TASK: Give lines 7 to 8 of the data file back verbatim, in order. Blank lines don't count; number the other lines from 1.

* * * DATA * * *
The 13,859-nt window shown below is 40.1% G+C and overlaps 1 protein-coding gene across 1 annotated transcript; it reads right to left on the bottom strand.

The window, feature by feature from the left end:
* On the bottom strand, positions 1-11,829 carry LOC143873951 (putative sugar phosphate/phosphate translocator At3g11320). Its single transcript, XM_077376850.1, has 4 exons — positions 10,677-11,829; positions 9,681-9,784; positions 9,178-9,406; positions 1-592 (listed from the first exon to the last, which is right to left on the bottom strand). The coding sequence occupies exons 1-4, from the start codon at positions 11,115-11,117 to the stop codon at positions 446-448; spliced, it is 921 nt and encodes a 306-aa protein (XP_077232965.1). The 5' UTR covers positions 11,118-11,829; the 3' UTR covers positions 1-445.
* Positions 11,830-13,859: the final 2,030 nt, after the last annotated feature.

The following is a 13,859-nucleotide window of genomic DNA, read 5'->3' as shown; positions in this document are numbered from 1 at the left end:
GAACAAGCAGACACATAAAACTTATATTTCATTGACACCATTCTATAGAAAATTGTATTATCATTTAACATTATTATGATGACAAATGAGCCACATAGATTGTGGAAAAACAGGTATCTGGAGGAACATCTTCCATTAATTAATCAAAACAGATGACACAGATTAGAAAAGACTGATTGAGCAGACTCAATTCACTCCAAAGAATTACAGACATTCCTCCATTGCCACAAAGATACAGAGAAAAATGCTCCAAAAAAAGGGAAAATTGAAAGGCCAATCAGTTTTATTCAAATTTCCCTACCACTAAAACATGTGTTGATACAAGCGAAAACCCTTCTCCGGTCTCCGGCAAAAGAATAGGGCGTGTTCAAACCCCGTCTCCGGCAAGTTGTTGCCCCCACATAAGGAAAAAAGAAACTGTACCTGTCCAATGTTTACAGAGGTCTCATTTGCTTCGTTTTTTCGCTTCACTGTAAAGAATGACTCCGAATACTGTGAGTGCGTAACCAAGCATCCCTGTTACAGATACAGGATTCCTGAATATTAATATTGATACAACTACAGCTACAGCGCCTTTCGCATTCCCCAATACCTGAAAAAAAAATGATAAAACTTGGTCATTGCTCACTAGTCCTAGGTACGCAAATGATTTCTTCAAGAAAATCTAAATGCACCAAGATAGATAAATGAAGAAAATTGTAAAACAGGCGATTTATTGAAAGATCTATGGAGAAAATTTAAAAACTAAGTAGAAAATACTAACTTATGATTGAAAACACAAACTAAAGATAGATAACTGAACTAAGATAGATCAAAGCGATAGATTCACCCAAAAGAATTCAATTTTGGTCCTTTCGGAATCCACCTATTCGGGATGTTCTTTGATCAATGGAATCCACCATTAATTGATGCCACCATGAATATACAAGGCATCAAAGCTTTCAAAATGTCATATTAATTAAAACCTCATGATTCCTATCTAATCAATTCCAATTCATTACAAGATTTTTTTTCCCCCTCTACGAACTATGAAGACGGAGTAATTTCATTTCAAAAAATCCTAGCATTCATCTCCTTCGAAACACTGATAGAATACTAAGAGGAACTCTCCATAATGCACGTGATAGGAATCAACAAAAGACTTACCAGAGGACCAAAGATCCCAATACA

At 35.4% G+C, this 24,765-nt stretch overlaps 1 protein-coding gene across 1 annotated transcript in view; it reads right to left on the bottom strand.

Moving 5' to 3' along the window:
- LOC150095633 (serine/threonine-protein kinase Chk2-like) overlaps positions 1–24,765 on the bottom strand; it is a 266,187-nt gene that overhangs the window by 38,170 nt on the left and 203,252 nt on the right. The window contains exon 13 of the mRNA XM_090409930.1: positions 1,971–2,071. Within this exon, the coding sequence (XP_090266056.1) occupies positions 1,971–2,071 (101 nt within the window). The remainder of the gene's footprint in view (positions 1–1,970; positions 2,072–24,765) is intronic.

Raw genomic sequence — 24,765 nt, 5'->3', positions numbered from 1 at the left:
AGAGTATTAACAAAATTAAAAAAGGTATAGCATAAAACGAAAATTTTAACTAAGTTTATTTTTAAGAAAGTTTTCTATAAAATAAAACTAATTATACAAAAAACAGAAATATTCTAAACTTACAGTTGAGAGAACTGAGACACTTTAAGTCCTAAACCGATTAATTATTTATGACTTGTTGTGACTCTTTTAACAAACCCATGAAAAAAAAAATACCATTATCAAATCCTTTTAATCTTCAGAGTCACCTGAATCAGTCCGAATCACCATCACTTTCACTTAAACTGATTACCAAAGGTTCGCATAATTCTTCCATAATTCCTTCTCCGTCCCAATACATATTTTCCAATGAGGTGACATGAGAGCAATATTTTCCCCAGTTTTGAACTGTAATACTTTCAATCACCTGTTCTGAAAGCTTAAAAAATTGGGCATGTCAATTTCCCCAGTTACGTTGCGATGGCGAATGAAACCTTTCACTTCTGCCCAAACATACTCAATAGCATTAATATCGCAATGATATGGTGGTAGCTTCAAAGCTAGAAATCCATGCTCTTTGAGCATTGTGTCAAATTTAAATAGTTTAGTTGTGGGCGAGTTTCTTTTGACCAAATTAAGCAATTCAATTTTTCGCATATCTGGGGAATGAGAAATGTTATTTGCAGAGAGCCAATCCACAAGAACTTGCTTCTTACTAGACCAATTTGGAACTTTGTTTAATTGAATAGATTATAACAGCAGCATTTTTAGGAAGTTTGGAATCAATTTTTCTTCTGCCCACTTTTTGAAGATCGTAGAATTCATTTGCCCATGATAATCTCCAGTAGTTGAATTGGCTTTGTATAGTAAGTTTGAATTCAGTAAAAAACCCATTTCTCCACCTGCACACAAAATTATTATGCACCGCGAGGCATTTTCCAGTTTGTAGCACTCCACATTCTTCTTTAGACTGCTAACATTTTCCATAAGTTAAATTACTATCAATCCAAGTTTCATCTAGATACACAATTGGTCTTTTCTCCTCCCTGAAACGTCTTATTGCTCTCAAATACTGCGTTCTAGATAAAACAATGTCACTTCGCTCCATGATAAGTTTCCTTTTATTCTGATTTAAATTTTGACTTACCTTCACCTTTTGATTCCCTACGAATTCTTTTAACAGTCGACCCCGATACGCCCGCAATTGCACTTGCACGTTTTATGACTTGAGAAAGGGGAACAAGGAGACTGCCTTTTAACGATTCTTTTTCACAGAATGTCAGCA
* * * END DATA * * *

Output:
At 35.4% G+C, this 24,765-nt stretch overlaps 1 protein-coding gene across 1 annotated transcript in view; it reads right to left on the bottom strand.

Moving 5' to 3' along the window: